Both signing and verification manipulate $M$ only to compute it's SHA-256 hash $H$ (the question's H), which is a 32-byte bytestring. It is converted to an integer $e$ (the question's E), which when using P-256 thus SHA-256 is² $H$.

Signing is per SEC1 section 4.1.3. In a nutshell:

  • Draw a secret random number $k$ (the question's K) in range $[1,n)$, where $n$ is the order of the curve P-256. It is critically important that $k$ is uniformly distributed on this interval and independent⁴ of other $k$.
  • Compute the Elliptic Curve point $R=k\,G$ of the curve P-256, where $G$ is the generator point. $R$ has Cartesian coordinates $(x_R,y_R)$ (the question's R_x and R_y), but only $x_R$ is needed.
  • Compute $r=x_R\bmod n$ (the question's R). If $r=0$ something went wrong⁵, ⁶.
  • Compute $k^{-1}$ modulo $n$ (the question's Kinv), that is the integer in range $[1,n)$ with $k\,k^{-1}-1$ a multiple of $n$.
  • Compute $s=k^{-1}(e+r\,d)\bmod n$. If $s=0$, something went wrong⁵.
  • Output $(r,s)$.

CAUTION: Signing can be the target of various attacks, e.g. timing or other side channel, and fault injection. Mitigation of these attacks is difficult.

Verification is per SEC1 section 4.1.4. In a nutshell:

  • Check that the point $Q$ of coordinates $(x_Q,y_Q)$ is an ordinary point of P-256; otherwise, output invalid.
  • Check that $r$ and $s$ both are in range $[1,n)$; otherwise, output invalid
  • Compute $s^{-1}$ modulo $n$ (the question's Sinv), that is the integer in range $[1,n)$ with $s\,s^{-1}-1$ a multiple of $n$.
  • Compute $u_1=e\,s^{-1}\bmod n$ (the question's U)
  • Compute $u_2=r\,s^{-1}\bmod n$ (the question's V)
  • Compute the Elliptic Curve point $R=u_1\,G+u_2\,Q$ of the curve P-256, where $G$ is the generator point, and $Q$ is as determined by the public key. $R$ has Cartesian coordinates $(x_R,y_R)$ (the question's Rprime.X and Rprime.Y), but only $x_R$ is needed.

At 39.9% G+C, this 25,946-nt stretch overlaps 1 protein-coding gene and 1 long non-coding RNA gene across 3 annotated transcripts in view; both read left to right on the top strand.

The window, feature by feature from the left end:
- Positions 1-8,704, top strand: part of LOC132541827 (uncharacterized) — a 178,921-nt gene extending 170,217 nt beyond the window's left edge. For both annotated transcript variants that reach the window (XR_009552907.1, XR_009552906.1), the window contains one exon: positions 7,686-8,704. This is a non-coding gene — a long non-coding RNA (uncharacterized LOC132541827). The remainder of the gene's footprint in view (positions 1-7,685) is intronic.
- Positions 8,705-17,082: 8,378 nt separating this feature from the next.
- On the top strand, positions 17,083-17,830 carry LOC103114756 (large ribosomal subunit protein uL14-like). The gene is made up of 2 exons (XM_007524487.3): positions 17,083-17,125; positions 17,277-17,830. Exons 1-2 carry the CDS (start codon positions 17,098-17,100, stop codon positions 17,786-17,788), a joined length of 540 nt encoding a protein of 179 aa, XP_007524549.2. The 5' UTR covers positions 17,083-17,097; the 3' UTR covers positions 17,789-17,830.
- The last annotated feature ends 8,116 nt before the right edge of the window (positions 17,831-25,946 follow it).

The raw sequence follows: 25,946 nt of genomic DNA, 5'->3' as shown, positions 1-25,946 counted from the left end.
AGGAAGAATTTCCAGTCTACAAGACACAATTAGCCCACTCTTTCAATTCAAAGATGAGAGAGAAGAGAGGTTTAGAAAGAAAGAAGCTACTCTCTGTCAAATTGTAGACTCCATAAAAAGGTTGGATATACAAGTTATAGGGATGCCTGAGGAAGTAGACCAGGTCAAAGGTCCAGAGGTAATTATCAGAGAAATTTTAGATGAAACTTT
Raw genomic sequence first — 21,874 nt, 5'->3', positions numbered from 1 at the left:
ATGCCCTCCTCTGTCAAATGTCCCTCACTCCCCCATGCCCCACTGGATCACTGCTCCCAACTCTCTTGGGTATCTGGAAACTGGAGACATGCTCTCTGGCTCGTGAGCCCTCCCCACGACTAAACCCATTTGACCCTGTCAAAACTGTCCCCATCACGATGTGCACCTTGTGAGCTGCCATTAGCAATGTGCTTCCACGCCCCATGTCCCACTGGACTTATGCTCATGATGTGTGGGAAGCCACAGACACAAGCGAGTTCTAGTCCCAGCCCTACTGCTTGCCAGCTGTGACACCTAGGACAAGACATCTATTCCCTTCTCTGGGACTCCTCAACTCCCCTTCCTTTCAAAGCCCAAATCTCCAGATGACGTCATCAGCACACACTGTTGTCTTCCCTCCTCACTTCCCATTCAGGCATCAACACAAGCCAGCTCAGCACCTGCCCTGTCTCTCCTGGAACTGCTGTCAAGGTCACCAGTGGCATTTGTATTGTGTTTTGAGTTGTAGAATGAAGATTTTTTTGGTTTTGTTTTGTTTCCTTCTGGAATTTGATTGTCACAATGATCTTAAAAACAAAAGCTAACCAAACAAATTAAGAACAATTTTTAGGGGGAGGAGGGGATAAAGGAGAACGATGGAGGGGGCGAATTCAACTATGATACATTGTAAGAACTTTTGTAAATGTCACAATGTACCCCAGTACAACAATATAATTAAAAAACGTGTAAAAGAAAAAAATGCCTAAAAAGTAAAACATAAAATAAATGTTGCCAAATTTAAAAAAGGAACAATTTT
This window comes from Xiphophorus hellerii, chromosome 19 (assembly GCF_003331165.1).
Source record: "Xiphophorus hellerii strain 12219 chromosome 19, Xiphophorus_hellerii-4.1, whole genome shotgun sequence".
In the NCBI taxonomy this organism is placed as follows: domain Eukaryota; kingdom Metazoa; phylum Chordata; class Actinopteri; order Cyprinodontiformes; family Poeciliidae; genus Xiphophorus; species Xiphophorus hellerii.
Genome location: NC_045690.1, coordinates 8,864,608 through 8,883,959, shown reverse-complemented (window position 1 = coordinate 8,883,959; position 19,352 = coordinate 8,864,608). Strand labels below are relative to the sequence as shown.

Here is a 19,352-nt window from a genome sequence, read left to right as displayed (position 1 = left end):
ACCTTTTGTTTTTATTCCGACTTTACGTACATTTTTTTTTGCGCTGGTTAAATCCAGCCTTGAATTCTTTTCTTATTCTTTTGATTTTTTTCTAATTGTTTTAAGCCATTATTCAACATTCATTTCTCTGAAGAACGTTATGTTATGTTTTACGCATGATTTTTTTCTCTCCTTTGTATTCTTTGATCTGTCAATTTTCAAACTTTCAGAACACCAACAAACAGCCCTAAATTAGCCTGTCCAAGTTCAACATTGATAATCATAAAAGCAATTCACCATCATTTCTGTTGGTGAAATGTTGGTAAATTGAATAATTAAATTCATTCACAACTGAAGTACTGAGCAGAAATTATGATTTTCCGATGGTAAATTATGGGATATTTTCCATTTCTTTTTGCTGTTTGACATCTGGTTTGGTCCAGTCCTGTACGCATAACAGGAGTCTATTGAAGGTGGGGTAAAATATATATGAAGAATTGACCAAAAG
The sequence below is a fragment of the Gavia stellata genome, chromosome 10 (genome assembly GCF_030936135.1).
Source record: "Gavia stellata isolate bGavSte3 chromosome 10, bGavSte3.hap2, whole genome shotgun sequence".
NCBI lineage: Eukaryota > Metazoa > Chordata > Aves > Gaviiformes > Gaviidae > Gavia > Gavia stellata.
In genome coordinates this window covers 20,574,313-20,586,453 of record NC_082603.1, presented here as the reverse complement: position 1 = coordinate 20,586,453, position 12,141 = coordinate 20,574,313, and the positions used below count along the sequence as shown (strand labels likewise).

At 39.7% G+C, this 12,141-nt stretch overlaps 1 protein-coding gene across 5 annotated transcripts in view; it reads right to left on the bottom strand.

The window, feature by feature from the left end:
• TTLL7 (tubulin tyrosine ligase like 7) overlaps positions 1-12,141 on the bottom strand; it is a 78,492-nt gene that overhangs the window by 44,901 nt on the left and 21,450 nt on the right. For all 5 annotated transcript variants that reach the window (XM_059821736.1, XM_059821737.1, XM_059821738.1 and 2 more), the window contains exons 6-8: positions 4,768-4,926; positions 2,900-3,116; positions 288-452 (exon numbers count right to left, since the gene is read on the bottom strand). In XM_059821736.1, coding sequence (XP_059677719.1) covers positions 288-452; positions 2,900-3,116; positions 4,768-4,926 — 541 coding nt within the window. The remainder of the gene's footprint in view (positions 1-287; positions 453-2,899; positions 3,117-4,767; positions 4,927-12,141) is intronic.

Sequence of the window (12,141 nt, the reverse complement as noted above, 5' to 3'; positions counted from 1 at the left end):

• If $R$ is the point at infinity, output invalid.
  • If $e\bmod n\ne x_R\bmod n$, output invalid (see note⁶).
  • Output valid.

DISCLAIMER: This contains simplifications and likely errors⁷. It is only meant as an aid to understand the standards.


¹ Hexadecimal is only for display purposes in the question and this answer. It's use in application is uncommon, and would waste space.

² Some implementations avoid the rare case $e\ge n$ (where $n$ is the order of the curve P-256) by reducing $H$ modulo $n$ to produce $e$. That changes the outcome of neither signature nor verification, thus does not hamper interoperability.

³ If point compression is used, $y_Q$ is reduced to its low-order bit, which combined with $x_Q$ and the curve's equation is enough to fully define point $Q$.

⁴ In particular, independence precludes reuse. If we want to be standards-conformant, that's including when signing the same message with the same key. However, from a security perspective it is safe, exclusively in this case, to reuse an earlier $k$. In some ECDSA variants, that's used to generate $k$ as the output of a Pseudo Random Function keyed by $d$ with input $H$.

⁵ It is then advisable to consider this an attack and erase/zeroize/burninate the private key, although the official thing to do is to try another $k$.

⁶ In overwhelmingly most cases occurring absent attack or deliberate test, $x_R<n$. The official thing is to handle the contrary unmoved, but it is a corner case worth consideration, if only to handle it as above⁵ during signature. The case $e\ge n$ is rare² (like one in four billion), but comparatively very common.

⁷ Thanks to dave_thompson_085 for pointing some of the many errors I made, as usual; and pardon the endless stream of edits.

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    $\begingroup$ In your first (above the line) description, verification does NOT use d. Also 'avhoc' is not a word; 'awry' is but has the connotation 'wrong in only a minor unimportant way', so it would be better to use the simple, clear 'wrong'. OTOH I notice you spelled 'renowned' correctly, but left out 'of'; it used to be a purported 'rule' on Usenet that any post about grammatical correction would itself contain a grammatical error. $\endgroup$ – dave_thompson_085 Apr 22 at 1:24
  • $\begingroup$ @dave_thompson_085: thank you for the corrections. Having the private key in verification was baad! $\endgroup$ – fgrieu Apr 22 at 4:28